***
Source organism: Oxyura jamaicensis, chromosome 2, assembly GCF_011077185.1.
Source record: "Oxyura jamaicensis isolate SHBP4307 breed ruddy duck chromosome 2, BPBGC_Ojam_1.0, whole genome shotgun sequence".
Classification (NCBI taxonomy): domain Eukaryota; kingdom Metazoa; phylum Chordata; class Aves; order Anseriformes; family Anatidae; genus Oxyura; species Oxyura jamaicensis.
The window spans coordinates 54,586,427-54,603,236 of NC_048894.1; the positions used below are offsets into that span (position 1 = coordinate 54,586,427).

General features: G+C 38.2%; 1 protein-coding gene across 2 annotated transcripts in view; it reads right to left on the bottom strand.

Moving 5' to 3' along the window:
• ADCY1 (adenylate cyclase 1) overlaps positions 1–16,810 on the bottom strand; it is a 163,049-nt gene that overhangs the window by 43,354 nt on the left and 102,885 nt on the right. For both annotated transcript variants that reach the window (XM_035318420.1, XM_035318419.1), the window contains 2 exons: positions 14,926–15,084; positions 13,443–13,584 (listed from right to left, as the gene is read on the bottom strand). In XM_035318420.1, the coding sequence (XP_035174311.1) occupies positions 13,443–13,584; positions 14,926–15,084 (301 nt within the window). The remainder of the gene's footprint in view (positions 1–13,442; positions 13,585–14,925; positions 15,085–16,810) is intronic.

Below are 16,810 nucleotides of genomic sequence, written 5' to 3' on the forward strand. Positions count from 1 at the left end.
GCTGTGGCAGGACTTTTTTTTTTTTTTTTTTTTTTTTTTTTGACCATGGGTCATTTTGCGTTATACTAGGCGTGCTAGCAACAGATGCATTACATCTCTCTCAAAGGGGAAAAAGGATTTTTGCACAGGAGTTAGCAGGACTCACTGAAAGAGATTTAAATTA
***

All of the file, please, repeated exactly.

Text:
Source organism: Oxyura jamaicensis, chromosome 2, assembly GCF_011077185.1.
Source record: "Oxyura jamaicensis isolate SHBP4307 breed ruddy duck chromosome 2, BPBGC_Ojam_1.0, whole genome shotgun sequence".
Classification (NCBI taxonomy): domain Eukaryota; kingdom Metazoa; phylum Chordata; class Aves; order Anseriformes; family Anatidae; genus Oxyura; species Oxyura jamaicensis.
The window spans coordinates 54,586,427-54,603,236 of NC_048894.1; the positions used below are offsets into that span (position 1 = coordinate 54,586,427).

General features: G+C 38.2%; 1 protein-coding gene across 2 annotated transcripts in view; it reads right to left on the bottom strand.

Moving 5' to 3' along the window:
• ADCY1 (adenylate cyclase 1) overlaps positions 1–16,810 on the bottom strand; it is a 163,049-nt gene that overhangs the window by 43,354 nt on the left and 102,885 nt on the right. For both annotated transcript variants that reach the window (XM_035318420.1, XM_035318419.1), the window contains 2 exons: positions 14,926–15,084; positions 13,443–13,584 (listed from right to left, as the gene is read on the bottom strand). In XM_035318420.1, the coding sequence (XP_035174311.1) occupies positions 13,443–13,584; positions 14,926–15,084 (301 nt within the window). The remainder of the gene's footprint in view (positions 1–13,442; positions 13,585–14,925; positions 15,085–16,810) is intronic.

Below are 16,810 nucleotides of genomic sequence, written 5' to 3' on the forward strand. Positions count from 1 at the left end.
GCTGTGGCAGGACTTTTTTTTTTTTTTTTTTTTTTTTTTTTGACCATGGGTCATTTTGCGTTATACTAGGCGTGCTAGCAACAGATGCATTACATCTCTCTCAAAGGGGAAAAAGGATTTTTGCACAGGAGTTAGCAGGACTCACTGAAAGAGATTTAAATTA